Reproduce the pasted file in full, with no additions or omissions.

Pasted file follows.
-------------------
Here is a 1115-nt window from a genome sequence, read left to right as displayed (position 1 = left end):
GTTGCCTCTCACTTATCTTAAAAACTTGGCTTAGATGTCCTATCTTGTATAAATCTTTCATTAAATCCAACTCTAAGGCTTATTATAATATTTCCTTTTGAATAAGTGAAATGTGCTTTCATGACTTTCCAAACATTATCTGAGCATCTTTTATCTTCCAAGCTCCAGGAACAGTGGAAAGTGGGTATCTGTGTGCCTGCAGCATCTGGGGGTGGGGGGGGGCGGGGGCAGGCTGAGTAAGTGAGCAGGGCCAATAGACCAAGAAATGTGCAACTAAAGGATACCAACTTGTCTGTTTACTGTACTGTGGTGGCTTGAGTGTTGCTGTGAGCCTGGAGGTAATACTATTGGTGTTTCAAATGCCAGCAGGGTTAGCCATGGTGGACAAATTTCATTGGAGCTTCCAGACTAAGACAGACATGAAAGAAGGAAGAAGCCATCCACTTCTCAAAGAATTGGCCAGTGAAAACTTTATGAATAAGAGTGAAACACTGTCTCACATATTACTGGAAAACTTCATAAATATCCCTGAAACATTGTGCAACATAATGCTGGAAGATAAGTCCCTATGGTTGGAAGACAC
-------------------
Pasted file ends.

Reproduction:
Here is a 1115-nt window from a genome sequence, read left to right as displayed (position 1 = left end):
GTTGCCTCTCACTTATCTTAAAAACTTGGCTTAGATGTCCTATCTTGTATAAATCTTTCATTAAATCCAACTCTAAGGCTTATTATAATATTTCCTTTTGAATAAGTGAAATGTGCTTTCATGACTTTCCAAACATTATCTGAGCATCTTTTATCTTCCAAGCTCCAGGAACAGTGGAAAGTGGGTATCTGTGTGCCTGCAGCATCTGGGGGTGGGGGGGGGCGGGGGCAGGCTGAGTAAGTGAGCAGGGCCAATAGACCAAGAAATGTGCAACTAAAGGATACCAACTTGTCTGTTTACTGTACTGTGGTGGCTTGAGTGTTGCTGTGAGCCTGGAGGTAATACTATTGGTGTTTCAAATGCCAGCAGGGTTAGCCATGGTGGACAAATTTCATTGGAGCTTCCAGACTAAGACAGACATGAAAGAAGGAAGAAGCCATCCACTTCTCAAAGAATTGGCCAGTGAAAACTTTATGAATAAGAGTGAAACACTGTCTCACATATTACTGGAAAACTTCATAAATATCCCTGAAACATTGTGCAACATAATGCTGGAAGATAAGTCCCTATGGTTGGAAGACAC